Single-family rents grew 2.4% year over year in April 2020, according to the latest numbers from the CoreLogic Single-Family Rent Index.
That’s down from a growth rate of 3% in March and 2.9% in April 2019. More notably, it’s the lowest growth rate recorded by CoreLogic since November 2010, thanks to the ongoing impact from the persistent COVID-19 outbreak. Income uncertainty and shelter-in-place measures led many renters to extend their current leases rather than seeking new arrangements, suppressing rental demand and slowing rent appreciation.
“As the pandemic-induced recession took hold in April, the single-family rent index posted its lowest growth rate in over nine years,” said Molly Boesel, principal economist at CoreLogic. “While disruptions in the economy affect all parts of the housing market, the impact can often be seen in the rental market sooner than the for-sale market. This means changes in rents can foreshadow changes in home prices.”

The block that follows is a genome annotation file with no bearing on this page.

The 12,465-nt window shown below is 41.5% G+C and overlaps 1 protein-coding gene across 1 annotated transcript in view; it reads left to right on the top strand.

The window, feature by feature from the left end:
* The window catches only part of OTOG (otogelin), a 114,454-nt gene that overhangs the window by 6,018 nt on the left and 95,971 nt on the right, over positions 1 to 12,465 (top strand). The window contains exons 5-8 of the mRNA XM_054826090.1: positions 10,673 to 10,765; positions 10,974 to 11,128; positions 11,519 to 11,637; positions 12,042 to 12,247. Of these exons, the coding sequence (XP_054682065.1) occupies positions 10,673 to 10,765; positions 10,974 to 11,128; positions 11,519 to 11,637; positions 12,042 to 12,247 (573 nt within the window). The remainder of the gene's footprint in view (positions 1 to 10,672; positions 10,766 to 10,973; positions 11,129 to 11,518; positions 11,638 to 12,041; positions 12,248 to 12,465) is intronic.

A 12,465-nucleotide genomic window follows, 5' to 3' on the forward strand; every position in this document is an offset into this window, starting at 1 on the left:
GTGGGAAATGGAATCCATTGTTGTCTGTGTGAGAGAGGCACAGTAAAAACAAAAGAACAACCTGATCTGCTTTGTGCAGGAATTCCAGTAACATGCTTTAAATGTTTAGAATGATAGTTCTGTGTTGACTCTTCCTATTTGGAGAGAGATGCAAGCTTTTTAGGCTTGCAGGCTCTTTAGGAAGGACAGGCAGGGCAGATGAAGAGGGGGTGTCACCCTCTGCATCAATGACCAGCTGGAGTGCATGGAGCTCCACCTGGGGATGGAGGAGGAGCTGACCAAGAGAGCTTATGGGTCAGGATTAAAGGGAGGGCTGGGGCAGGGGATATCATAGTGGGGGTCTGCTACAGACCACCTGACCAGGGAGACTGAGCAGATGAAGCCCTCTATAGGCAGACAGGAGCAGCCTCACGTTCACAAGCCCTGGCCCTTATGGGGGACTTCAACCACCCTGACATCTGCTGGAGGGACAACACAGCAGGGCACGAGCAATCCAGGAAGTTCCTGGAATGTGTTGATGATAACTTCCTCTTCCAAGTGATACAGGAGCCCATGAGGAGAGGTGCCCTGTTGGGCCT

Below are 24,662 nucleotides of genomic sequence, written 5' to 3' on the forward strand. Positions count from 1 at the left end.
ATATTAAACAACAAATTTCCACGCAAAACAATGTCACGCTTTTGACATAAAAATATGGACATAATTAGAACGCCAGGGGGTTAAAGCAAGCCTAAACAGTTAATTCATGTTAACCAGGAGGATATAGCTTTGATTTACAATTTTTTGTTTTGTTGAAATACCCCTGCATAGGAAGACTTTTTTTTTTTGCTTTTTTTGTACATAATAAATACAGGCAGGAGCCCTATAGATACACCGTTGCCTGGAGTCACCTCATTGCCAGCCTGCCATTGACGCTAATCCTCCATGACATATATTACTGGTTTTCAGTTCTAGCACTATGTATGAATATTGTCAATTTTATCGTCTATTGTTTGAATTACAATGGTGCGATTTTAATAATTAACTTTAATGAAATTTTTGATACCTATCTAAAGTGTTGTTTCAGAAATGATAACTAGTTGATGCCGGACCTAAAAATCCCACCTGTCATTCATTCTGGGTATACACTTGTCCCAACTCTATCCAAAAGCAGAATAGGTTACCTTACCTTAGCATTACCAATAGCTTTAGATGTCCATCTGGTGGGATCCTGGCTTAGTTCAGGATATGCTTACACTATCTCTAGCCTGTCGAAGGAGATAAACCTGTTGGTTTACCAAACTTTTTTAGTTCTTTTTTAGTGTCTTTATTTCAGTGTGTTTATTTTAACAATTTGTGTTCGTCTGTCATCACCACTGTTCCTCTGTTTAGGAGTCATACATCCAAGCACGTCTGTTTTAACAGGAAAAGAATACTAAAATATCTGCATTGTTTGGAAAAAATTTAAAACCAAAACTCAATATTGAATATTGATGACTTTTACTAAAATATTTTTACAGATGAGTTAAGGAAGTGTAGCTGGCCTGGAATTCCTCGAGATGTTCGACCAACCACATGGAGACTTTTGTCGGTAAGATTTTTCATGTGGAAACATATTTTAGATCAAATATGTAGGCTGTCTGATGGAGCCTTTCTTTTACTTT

Rent prices slowed among all price tiers year over year in April, though lower-priced rentals continued to boost national rent growth. Low-end rent prices (for properties with rents priced under 75% of the regional median) increased 3.1% annually, down from 3.6% in April 2019. Higher priced rentals (more than 125% of the regional median) saw prices increase 2.3%, down from 2.4% in April 2019.
The pandemic’s geography also had a big impact on single-family rents. For example, COVID-19 hotspot Detroit — which saw a 24.5% annual employment decline in April — posted a 0.3% year-over-year rent price gain during the month, down from 3.3% in April 2019.
Compare that to Phoenix, which saw employment fall just 7.6% year over year locally and, consequently, experienced a rent growth slowdown of just 0.7 percentage points. The Arizona city logged a 6.6% increase in single-family rents, highest among the 20 metropolitan areas analyzed by CoreLogic.
Just one metro area — St. Louis — saw an annual decline, with single-family rent prices falling 0.1% year over year.